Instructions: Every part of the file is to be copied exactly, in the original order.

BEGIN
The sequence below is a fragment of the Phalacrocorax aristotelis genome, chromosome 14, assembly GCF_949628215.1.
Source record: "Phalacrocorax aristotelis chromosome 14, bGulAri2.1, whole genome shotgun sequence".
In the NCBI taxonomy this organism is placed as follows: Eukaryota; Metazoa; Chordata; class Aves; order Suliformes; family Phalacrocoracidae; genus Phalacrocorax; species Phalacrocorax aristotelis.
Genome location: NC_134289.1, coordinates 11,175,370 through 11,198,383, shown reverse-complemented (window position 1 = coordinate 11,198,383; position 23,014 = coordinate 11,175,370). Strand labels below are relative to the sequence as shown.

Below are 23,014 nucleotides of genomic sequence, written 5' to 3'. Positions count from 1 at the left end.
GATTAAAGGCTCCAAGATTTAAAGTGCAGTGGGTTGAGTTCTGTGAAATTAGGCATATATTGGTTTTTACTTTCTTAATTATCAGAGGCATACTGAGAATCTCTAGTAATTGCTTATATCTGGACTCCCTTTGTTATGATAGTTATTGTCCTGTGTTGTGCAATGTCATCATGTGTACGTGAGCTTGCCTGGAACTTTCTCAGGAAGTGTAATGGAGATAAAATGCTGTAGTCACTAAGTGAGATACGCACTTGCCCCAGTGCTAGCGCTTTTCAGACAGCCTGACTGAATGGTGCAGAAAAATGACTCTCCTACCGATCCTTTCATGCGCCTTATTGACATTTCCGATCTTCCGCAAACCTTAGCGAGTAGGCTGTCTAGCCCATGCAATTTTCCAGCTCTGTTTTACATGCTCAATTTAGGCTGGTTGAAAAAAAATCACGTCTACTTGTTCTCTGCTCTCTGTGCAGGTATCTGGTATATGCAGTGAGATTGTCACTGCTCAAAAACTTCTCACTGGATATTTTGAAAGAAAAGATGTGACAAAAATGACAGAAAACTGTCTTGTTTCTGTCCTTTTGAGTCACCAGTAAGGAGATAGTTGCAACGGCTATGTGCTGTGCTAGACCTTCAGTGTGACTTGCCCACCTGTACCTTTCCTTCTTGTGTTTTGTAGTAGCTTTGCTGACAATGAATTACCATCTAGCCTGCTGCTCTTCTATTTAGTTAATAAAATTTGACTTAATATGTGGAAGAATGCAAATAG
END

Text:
The sequence below is a fragment of the Phalacrocorax aristotelis genome, chromosome 14, assembly GCF_949628215.1.
Source record: "Phalacrocorax aristotelis chromosome 14, bGulAri2.1, whole genome shotgun sequence".
In the NCBI taxonomy this organism is placed as follows: Eukaryota; Metazoa; Chordata; class Aves; order Suliformes; family Phalacrocoracidae; genus Phalacrocorax; species Phalacrocorax aristotelis.
Genome location: NC_134289.1, coordinates 11,175,370 through 11,198,383, shown reverse-complemented (window position 1 = coordinate 11,198,383; position 23,014 = coordinate 11,175,370). Strand labels below are relative to the sequence as shown.

Below are 23,014 nucleotides of genomic sequence, written 5' to 3'. Positions count from 1 at the left end.
GATTAAAGGCTCCAAGATTTAAAGTGCAGTGGGTTGAGTTCTGTGAAATTAGGCATATATTGGTTTTTACTTTCTTAATTATCAGAGGCATACTGAGAATCTCTAGTAATTGCTTATATCTGGACTCCCTTTGTTATGATAGTTATTGTCCTGTGTTGTGCAATGTCATCATGTGTACGTGAGCTTGCCTGGAACTTTCTCAGGAAGTGTAATGGAGATAAAATGCTGTAGTCACTAAGTGAGATACGCACTTGCCCCAGTGCTAGCGCTTTTCAGACAGCCTGACTGAATGGTGCAGAAAAATGACTCTCCTACCGATCCTTTCATGCGCCTTATTGACATTTCCGATCTTCCGCAAACCTTAGCGAGTAGGCTGTCTAGCCCATGCAATTTTCCAGCTCTGTTTTACATGCTCAATTTAGGCTGGTTGAAAAAAAATCACGTCTACTTGTTCTCTGCTCTCTGTGCAGGTATCTGGTATATGCAGTGAGATTGTCACTGCTCAAAAACTTCTCACTGGATATTTTGAAAGAAAAGATGTGACAAAAATGACAGAAAACTGTCTTGTTTCTGTCCTTTTGAGTCACCAGTAAGGAGATAGTTGCAACGGCTATGTGCTGTGCTAGACCTTCAGTGTGACTTGCCCACCTGTACCTTTCCTTCTTGTGTTTTGTAGTAGCTTTGCTGACAATGAATTACCATCTAGCCTGCTGCTCTTCTATTTAGTTAATAAAATTTGACTTAATATGTGGAAGAATGCAAATAG